I don’t “blame” the Chinese. Indeed, I’ve probably spent more time in China than most folks on this list—between 12 and 20 weeks a year for the past six years or so—helping them do what American companies were not willing to do. And I mostly agree with what you say on the subject.

You are quite right; it is not Parson’s fault that Baldwin went under. Nor is it Parson’s fault that the pianos bearing the Baldwin name bear no resemblance to the pianos that were built in the U.S. until very recently. My point was that the pianos I saw were generic Parson’s-built pianos with no distinguishing features separating them from any other generic Parson’s-built pianos. And that, I think, is both sad and shortsighted. It would not have been either difficult or all that expensive to blend the essential characteristics that made Baldwin unique in the U.S. market with Parson’s production capabilities to come up with some really special pianos. As it is there is nothing special about them other than the decal on the fallboard.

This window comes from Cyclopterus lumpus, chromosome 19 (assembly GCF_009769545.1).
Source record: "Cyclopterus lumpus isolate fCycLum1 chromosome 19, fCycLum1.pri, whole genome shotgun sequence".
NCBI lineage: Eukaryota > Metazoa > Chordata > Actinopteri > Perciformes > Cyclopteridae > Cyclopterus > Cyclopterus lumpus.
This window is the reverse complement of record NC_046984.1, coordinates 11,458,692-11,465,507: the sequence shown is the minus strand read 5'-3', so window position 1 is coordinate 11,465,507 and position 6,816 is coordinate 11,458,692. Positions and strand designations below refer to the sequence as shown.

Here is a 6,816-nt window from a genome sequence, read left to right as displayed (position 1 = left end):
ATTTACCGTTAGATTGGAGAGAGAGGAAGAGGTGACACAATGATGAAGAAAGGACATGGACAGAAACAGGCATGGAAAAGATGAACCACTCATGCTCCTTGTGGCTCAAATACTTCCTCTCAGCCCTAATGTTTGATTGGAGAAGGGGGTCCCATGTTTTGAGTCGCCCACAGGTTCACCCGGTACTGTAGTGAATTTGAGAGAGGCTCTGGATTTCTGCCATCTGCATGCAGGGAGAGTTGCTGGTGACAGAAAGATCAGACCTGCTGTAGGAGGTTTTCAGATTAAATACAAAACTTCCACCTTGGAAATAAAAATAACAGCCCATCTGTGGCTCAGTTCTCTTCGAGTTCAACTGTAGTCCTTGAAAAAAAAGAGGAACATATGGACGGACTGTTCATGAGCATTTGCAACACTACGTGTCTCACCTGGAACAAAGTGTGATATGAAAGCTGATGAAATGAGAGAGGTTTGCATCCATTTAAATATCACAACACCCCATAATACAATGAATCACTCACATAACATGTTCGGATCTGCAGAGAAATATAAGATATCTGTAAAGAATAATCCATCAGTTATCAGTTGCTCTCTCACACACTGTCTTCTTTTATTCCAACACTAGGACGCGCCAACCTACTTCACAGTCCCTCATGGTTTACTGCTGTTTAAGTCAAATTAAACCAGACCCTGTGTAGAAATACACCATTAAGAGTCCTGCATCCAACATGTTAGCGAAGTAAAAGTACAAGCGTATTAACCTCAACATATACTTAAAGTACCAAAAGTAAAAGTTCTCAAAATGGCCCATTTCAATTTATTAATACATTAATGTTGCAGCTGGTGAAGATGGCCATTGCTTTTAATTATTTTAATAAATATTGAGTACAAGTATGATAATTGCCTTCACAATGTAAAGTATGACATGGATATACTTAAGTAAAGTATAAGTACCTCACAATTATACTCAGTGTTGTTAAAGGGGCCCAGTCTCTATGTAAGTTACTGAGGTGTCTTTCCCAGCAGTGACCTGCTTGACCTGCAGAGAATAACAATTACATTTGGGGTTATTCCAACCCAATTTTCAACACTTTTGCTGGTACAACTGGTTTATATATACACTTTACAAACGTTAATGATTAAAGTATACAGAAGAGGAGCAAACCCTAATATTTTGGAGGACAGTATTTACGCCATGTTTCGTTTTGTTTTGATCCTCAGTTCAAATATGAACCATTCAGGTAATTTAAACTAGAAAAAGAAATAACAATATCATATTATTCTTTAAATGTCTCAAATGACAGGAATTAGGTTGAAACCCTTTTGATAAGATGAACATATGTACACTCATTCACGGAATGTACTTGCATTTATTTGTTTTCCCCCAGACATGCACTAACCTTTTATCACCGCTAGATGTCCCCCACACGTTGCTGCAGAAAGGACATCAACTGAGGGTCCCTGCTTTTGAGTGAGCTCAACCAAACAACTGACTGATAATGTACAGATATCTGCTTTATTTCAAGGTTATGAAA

This is not to say that they are poorly built—they looked about the same as any other Parson’s-built pianos—only that they represent a lost opportunity.

ddf
Posted By: bkw58 Re: NAMM 2014 thread - 01/28/14 02:22 PM
Originally Posted by KawaiDon
I only played the Baldwins very quickly - not enough to form an opinion on the tone.

I was very surprised to see many of the Baldwin features having been eliminated - no more vertical hitch pins, for instance.

Don Mannino


Thanks, Don.
Do I understand this correctly? The accu-just hitch pin system has been replaced with the traditional one?